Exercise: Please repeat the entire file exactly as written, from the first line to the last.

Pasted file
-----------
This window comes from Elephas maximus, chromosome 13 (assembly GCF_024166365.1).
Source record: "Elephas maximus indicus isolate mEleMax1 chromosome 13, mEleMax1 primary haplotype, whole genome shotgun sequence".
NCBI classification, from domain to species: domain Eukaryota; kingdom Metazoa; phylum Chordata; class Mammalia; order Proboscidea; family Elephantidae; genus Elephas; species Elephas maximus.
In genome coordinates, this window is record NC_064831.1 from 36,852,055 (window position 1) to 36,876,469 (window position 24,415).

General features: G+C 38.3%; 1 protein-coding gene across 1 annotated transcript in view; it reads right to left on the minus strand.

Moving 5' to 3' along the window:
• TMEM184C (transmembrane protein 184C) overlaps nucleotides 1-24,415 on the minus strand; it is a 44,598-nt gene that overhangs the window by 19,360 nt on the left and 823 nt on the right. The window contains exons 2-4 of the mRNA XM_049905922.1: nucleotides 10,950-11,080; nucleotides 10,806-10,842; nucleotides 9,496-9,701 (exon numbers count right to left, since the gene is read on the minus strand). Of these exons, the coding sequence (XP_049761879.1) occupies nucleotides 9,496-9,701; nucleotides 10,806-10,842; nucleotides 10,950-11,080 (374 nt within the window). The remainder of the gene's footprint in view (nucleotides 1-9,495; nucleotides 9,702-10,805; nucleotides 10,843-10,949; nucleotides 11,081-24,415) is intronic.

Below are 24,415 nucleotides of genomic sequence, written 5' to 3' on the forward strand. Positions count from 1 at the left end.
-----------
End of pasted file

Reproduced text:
This window comes from Elephas maximus, chromosome 13 (assembly GCF_024166365.1).
Source record: "Elephas maximus indicus isolate mEleMax1 chromosome 13, mEleMax1 primary haplotype, whole genome shotgun sequence".
NCBI classification, from domain to species: domain Eukaryota; kingdom Metazoa; phylum Chordata; class Mammalia; order Proboscidea; family Elephantidae; genus Elephas; species Elephas maximus.
In genome coordinates, this window is record NC_064831.1 from 36,852,055 (window position 1) to 36,876,469 (window position 24,415).

General features: G+C 38.3%; 1 protein-coding gene across 1 annotated transcript in view; it reads right to left on the minus strand.

Moving 5' to 3' along the window:
• TMEM184C (transmembrane protein 184C) overlaps nucleotides 1-24,415 on the minus strand; it is a 44,598-nt gene that overhangs the window by 19,360 nt on the left and 823 nt on the right. The window contains exons 2-4 of the mRNA XM_049905922.1: nucleotides 10,950-11,080; nucleotides 10,806-10,842; nucleotides 9,496-9,701 (exon numbers count right to left, since the gene is read on the minus strand). Of these exons, the coding sequence (XP_049761879.1) occupies nucleotides 9,496-9,701; nucleotides 10,806-10,842; nucleotides 10,950-11,080 (374 nt within the window). The remainder of the gene's footprint in view (nucleotides 1-9,495; nucleotides 9,702-10,805; nucleotides 10,843-10,949; nucleotides 11,081-24,415) is intronic.

Below are 24,415 nucleotides of genomic sequence, written 5' to 3' on the forward strand. Positions count from 1 at the left end.